OBJECTIVE: Although rates of arthroplasty have increased dramatically, rates among patients with rheumatoid arthritis (RA) are reported to be decreasing. It is not known if this is also the case among patients with other inflammatory arthritides. This study was undertaken to evaluate rates of arthroplasty due to RA, juvenile idiopathic arthritis (JIA), spondyloarthritis (SpA), and a composite group of patients with inflammatory arthritides (IA), compared to arthroplasty rates among patients without inflammatory or autoimmune conditions...
June 2014: Arthritis & Rheumatology
Anand N Malaviya, Sujata Sawhney, Narinder K Mehra, Uma Kanga
This article summarises the available information on seronegative arthritides from South Asian countries, namely India, Pakistan, Bangladesh, Sri Lanka, Nepal, and Bhutan. The diseases described are spondyloarthritides (SpA), including ankylosing spondylitis (AS), psoriatic arthritis (PsA), reactive arthritis (ReA), inflammatory bowel disease-related arthritis (IBDa), enthesitis-related arthritis (ERA) of the paediatric age group, and undifferentiated spondyloarthritis (uSpA). Relevant information on SpA from South Asia is scarce...
April 2014: Current Rheumatology Reports
Oscar Epis, Franco Paoletti, Tito d'Errico, Ennio Favalli, Pietro Garau, Luana Mancarella, Giovanni Pomponio, Gilda Sandri, Crescenzio Scioscia, Enrico Selvi, Enrico Tirri
In primary care and internal medicine settings clinicians are often reluctant to take advantage of the resources that ultrasonography (US) offers as a diagnostic tool in the initial management of patients with inflammatory arthritis, despite the recognised importance of an accurate and timely diagnosis of rheumatoid arthritis (RA) and of early referral to ensure optimal patient management. Both grey-scale (GS) and power Doppler (PD) imaging have been extensively used in early detection of synovitis and bone erosions in patients with inflammatory arthritides...
February 2014: European Journal of Internal Medicine
Abdellah El Maghraoui
Juvenile idiopathic arthritis is a broad term that describes a clinically heterogeneous group of arthritides of unknown cause, which begin before 16 years of age. This term encompasses several disease categories, each of which has distinct clinical signs and, in some cases, genetic background. The cause of disease is still poorly understood but seems to be related to both genetic and environmental factors. Prognosis has greatly improved as a result of substantial progresses in disease management. The most important new development has been the introduction of drugs such as anticytokine agents, which constitute a valuable treatment option for patients who are resistant to conventional antirheumatic agents...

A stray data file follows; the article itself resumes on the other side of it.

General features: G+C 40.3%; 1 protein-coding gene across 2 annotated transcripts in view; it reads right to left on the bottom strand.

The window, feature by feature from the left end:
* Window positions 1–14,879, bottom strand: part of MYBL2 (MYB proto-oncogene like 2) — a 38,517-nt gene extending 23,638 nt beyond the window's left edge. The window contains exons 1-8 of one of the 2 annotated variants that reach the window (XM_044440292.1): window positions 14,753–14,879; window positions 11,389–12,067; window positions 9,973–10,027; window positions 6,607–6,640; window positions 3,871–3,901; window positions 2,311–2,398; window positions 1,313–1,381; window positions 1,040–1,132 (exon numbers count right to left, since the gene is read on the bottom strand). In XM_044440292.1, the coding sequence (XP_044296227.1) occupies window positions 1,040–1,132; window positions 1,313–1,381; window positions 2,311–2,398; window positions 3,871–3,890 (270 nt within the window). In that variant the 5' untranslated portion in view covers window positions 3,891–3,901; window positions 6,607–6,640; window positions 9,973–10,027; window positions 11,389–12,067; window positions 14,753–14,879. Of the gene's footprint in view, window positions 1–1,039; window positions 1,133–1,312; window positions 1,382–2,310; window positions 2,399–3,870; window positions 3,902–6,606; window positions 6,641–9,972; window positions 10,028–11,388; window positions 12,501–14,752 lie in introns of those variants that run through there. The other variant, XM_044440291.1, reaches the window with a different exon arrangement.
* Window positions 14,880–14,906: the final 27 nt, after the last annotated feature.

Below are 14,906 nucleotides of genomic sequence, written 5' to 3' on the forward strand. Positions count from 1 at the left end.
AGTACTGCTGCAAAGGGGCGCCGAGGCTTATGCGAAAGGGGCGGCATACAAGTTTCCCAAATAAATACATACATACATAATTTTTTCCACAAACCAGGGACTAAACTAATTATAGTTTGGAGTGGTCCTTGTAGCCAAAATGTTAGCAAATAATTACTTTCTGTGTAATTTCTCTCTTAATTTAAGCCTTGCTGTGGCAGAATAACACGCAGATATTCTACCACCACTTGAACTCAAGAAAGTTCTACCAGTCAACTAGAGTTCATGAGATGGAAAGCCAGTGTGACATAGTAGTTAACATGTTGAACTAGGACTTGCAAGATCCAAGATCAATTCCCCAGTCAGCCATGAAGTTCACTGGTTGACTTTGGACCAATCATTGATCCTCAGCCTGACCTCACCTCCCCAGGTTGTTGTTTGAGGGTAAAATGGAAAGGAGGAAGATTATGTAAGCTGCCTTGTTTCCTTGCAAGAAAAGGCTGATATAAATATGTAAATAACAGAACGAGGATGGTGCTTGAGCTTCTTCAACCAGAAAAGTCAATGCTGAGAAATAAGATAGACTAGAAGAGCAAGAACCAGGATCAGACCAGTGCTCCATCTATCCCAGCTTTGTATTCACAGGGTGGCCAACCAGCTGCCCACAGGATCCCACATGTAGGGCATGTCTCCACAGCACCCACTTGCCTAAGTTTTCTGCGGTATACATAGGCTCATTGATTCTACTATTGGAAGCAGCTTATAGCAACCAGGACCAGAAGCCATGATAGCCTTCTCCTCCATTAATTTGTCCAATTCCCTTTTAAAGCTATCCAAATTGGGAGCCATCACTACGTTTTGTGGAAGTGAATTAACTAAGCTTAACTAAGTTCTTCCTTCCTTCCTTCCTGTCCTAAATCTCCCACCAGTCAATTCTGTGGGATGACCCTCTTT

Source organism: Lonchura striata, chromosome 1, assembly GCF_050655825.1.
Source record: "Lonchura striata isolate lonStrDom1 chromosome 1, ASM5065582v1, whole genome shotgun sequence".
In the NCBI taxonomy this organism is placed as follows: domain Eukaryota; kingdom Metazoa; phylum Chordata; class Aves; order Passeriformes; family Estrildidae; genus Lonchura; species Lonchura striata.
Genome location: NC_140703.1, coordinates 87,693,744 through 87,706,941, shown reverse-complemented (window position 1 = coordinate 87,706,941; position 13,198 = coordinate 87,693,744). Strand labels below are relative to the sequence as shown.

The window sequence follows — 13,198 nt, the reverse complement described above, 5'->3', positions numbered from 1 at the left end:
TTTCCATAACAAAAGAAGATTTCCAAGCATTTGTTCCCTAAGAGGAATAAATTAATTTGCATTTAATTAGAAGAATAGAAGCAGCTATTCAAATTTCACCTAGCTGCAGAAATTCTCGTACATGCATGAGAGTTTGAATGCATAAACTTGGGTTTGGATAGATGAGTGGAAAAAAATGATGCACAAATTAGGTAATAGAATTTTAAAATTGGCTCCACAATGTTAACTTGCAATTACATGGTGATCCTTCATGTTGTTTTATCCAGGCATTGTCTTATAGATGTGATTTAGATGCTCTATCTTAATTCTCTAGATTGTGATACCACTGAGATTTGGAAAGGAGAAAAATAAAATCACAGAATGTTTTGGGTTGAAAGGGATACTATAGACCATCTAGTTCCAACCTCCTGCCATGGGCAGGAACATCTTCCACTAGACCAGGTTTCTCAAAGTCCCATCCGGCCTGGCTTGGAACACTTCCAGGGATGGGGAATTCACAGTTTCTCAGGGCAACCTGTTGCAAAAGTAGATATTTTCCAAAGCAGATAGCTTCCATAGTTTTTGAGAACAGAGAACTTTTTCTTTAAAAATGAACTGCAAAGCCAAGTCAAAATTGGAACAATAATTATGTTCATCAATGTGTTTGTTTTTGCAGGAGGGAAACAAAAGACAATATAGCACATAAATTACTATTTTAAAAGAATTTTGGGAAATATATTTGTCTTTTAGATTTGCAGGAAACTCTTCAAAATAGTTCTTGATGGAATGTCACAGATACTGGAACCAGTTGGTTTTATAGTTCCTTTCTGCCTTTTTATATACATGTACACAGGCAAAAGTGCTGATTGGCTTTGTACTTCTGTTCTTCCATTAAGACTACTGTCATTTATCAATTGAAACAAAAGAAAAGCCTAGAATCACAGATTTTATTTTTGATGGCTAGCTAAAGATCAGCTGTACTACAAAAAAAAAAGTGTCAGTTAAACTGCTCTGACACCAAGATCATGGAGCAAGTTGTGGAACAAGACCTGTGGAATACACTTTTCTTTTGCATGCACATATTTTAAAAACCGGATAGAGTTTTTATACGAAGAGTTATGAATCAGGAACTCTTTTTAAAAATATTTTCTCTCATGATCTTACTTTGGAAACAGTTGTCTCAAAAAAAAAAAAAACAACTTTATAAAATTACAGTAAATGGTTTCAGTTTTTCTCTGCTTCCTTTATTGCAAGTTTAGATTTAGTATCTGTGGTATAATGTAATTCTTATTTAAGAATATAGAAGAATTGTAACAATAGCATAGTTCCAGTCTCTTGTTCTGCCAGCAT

January 2014: La Presse Médicale
Elizabeth J Coulson, Wan-Fai Ng, Iain Goff, Helen E Foster
JIA is the most common chronic inflammatory arthritis in children and young people. More than one-third of individuals have persistent active disease into adulthood. In RA, there has been considerable interest in long-term cardiovascular outcomes. Increased cardiovascular mortality and morbidity have been observed and consensus guidelines recommend annual cardiovascular risk assessment for adults with RA. The increased risk is attributed to a higher prevalence of traditional cardiovascular risk factors and the role of systemic inflammation in the acceleration of atherosclerosis...
July 2013: Rheumatology
Yonatan Butbul Aviel, Pascal Tyrrell, Rayfel Schneider, Sandeep Dhillon, Brian M Feldman, Ronald Laxer, Rotraud K Saurenmann, Lynn Spiegel, Bonnie Cameron, Shirley Ml Tse, Earl Silverman
BACKGROUND: Following the introduction of the ILAR criteria for juvenile idiopathic arthritis, juvenile psoriatic arthritis (JPsA) has become a better recognized category within the inflammatory arthritides of childhood. There are fewer reports describing the characteristics and long-term outcome of patients with JPsA than other subtypes of JIA.The aim of our study was to determine the long-term outcome and clinical course of patients with juvenile psoriatic arthritis (JPsA) and to define subgroups of JPsA...
2013: Pediatric Rheumatology Online Journal
J Herman Kan
Juvenile idiopathic arthritis (JIA) represents a spectrum of non-pyogenic inflammatory arthritides affecting children. The purpose of this pictorial review is to illustrate the imaging spectrum of JIA and the role of radiology in disease diagnosis and management.
March 2013: Pediatric Radiology
M Navallas, M Rebollo Polo, L Riaza, J Muchart López, T Maristany
The term juvenile idiopathic arthritis (JIA) encompasses a heterogeneous group of arthritides with no known cause that begin before the age of 16 years and persist for at least 6 weeks. In recent decades, imaging techniques have acquired a fundamental role in the diagnosis and follow-up of JIA, owing to the unification of the different criteria for classification, which has strengthened the research in this field, and to the development of disease-modifying antirheumatic drugs. In this article, we briefly explain what JIA is...
September 2013: Radiología